In the athletic apparel market, competition is fierce and has primarily been dominated by the Nike company. However, instead of following the leader, Under Armour has focused on what makes it unique and become the second most popular athletic apparel brand in the U.S. as
a result, according to Business Insider.
So when it came time to boldly announced its presence in Chicago in 2015
after having successfully opened retail spaces in Baltimore and New York, the
design team at A+I took on its third project for Under Armour, and aimed to
build a space that represents the company’s strong identity and brand values,
as well as creating a consistent retail experience across locations.
As a result, A+I (Architecture Plus Information) designed various themes
from surface applications, to fixtures, to treatment of counter and display
areas, which were adapted and tweaked according to the needs and
constraints of each location. Among the parameters facing the design team
was how to strengthen the presence of the rotunda and corner volume of the
entrance. In order to meet the client’s desire to go with a black metal look, the
design team at A+I looked at various material options before ultimately deciding
on Pure + Freeform for the exterior cladding.
Pure + Freeform is a bespoke metal company breaking the perception of
metal as something basic, rigid, and monotonous. Their finishes are fully
customizable—from color to gloss, design and panel type—and use the
most modern design techniques and technology available.
i+s recently sat down with Will Rosebro, director of operations at A+I,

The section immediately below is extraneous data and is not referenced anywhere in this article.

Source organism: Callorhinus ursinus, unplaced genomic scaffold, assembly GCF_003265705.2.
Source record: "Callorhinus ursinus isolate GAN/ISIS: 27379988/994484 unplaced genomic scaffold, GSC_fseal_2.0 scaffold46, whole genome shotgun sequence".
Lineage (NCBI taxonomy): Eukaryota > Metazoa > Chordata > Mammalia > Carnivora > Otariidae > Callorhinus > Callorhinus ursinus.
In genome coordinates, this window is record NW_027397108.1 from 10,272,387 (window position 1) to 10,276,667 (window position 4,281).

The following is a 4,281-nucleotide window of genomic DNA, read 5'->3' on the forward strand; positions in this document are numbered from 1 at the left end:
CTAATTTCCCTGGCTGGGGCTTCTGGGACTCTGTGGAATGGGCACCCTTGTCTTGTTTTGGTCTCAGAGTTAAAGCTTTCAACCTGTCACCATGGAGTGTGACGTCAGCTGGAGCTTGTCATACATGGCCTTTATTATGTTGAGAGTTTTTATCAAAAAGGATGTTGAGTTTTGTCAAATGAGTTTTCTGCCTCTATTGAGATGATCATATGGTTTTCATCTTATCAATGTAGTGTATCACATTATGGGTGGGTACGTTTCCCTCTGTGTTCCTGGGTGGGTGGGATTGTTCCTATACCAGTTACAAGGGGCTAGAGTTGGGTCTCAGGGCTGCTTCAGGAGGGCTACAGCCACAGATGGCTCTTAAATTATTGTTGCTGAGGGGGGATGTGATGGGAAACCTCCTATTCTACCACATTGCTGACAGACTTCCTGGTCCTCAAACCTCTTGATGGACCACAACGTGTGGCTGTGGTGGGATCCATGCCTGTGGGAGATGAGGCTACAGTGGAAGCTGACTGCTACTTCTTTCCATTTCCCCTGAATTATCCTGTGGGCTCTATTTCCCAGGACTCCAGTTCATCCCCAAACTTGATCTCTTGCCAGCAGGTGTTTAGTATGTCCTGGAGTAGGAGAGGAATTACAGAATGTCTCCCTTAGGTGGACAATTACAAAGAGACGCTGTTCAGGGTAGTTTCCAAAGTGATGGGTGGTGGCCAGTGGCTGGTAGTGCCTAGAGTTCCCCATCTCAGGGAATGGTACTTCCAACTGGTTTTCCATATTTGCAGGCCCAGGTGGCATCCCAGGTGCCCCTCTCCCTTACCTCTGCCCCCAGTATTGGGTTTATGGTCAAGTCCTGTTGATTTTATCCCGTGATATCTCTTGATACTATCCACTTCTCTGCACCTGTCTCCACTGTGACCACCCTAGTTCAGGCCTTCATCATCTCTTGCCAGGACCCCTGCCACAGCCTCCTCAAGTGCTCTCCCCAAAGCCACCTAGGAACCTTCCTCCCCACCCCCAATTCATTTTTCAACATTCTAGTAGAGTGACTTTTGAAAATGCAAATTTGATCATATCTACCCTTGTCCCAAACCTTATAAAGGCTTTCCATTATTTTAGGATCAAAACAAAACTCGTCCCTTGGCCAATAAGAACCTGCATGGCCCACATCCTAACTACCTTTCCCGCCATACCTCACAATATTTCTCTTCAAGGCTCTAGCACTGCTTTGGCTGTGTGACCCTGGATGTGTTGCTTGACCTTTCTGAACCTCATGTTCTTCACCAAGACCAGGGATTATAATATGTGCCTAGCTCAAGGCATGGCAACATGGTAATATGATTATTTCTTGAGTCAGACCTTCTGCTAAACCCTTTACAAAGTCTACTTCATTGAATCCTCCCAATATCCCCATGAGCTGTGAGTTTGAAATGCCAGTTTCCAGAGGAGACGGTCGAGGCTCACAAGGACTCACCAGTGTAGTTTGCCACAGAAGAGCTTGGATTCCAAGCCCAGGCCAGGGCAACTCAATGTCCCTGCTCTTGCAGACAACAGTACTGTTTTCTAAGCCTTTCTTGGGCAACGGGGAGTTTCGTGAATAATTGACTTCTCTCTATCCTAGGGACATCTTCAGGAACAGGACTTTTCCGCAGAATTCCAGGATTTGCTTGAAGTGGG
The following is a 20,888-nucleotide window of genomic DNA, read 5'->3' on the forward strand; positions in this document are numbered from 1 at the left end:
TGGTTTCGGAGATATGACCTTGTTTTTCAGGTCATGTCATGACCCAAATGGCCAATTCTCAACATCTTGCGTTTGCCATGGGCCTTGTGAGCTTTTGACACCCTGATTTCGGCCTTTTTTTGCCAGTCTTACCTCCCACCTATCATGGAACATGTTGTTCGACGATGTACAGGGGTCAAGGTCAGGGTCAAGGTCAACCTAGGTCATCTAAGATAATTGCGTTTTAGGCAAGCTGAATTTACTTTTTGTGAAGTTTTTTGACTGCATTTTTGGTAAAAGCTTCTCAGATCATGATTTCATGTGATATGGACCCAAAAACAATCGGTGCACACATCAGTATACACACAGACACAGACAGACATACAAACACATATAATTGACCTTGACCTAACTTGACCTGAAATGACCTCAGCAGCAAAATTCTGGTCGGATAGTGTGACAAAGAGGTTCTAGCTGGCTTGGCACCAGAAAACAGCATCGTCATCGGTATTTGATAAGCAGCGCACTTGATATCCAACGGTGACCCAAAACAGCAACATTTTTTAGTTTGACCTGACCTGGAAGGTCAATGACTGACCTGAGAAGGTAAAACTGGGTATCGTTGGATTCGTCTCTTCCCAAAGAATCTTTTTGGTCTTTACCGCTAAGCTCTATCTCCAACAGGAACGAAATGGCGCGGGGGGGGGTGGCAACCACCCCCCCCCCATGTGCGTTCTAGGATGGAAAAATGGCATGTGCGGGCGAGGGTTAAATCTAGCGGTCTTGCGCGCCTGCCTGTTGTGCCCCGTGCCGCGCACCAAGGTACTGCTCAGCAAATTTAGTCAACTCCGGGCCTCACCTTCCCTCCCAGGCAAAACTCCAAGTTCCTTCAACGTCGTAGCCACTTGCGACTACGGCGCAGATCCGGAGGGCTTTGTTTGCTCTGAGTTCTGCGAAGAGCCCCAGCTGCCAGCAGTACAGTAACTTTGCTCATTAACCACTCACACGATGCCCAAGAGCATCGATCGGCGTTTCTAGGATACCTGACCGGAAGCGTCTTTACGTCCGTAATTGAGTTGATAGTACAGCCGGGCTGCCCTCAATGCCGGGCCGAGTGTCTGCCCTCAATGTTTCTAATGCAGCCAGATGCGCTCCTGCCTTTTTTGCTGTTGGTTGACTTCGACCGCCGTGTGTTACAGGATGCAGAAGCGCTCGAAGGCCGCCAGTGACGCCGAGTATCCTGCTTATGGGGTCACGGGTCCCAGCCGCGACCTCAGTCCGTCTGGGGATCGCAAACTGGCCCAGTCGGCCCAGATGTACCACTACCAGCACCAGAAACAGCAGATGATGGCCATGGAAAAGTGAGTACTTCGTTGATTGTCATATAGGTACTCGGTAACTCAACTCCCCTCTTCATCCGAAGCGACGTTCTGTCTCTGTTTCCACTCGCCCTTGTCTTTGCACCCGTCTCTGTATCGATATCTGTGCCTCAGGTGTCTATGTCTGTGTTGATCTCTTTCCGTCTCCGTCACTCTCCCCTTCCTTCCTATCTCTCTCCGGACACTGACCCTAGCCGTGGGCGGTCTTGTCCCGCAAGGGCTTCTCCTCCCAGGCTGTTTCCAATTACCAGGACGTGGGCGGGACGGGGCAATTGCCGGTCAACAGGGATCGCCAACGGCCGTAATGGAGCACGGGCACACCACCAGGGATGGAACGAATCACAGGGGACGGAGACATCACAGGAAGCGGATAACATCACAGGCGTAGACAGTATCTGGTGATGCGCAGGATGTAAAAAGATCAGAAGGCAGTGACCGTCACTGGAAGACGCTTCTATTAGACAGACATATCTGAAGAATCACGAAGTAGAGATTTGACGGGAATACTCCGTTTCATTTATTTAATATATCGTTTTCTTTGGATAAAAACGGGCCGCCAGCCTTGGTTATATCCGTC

about Under Armour’s move to the Windy City, and how the firm approached
material selection for this project:
i+s: What are the main design features you would like to call
attention to in this project?
Will Rosebro: The rotunda, which spans over two floors and houses
connecting escalators and elevator, and corner volume. This architectural
element already existed when UA moved to the space, and strengthening
its presence was essential. The building’s façade doesn’t create a clear outline
of the UA store, so the volume and rotunda were all the more important.
The building is located on Chicago’s historic Magnificent Mile so we had
to design within a variety of specific constraints and codes. The application of
exterior signage was limited, so we introduced a digital ceiling with an LED
display, a graphic banner in the rotunda, as well as a LED banner in the rotunda—
all visible from the outside through the windows of the corner volume.
i+s: What was the thought process behind material selection and
WR: In keeping with the iconic Baltimore store front, we designed the
Chicago location with a dark entrance—in this case the entire exterior of the
rotunda. The client liked blackened steel; however, steel was challenging to
accommodate in the project’s budgetary and time constraints.
Pure+Freeform offered a new technology which allowed for the color
palette we needed to be printed on any surface. The pattern chosen for
the Chicago store fit our needs for lead time and pricing, and the product is
durable and has a very long guarantee.
i+s: What were some of the challenges you faced during the project?
WR: It was a complex install completed on a tight timeline in difficult conditions—
two weeks in the dead of a Chicago winter. Pure+Freeform [was] very responsive
to our deadlines and able to get all custom panels on site when needed. There
were framing modifications needing to be made after demo of the existing
cladding in order to make our panels fit, but it was all able to be done in the
field with partnership from the GC architect and cladding installer. We are very
satisfied with the finished product, and it’s holding up very well.
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BACK IN BLACK
A+I delivers a stunning entry to Under Armour’s new Chicago flagship store.
By Robert Nieminen | Photography courtesy of A+I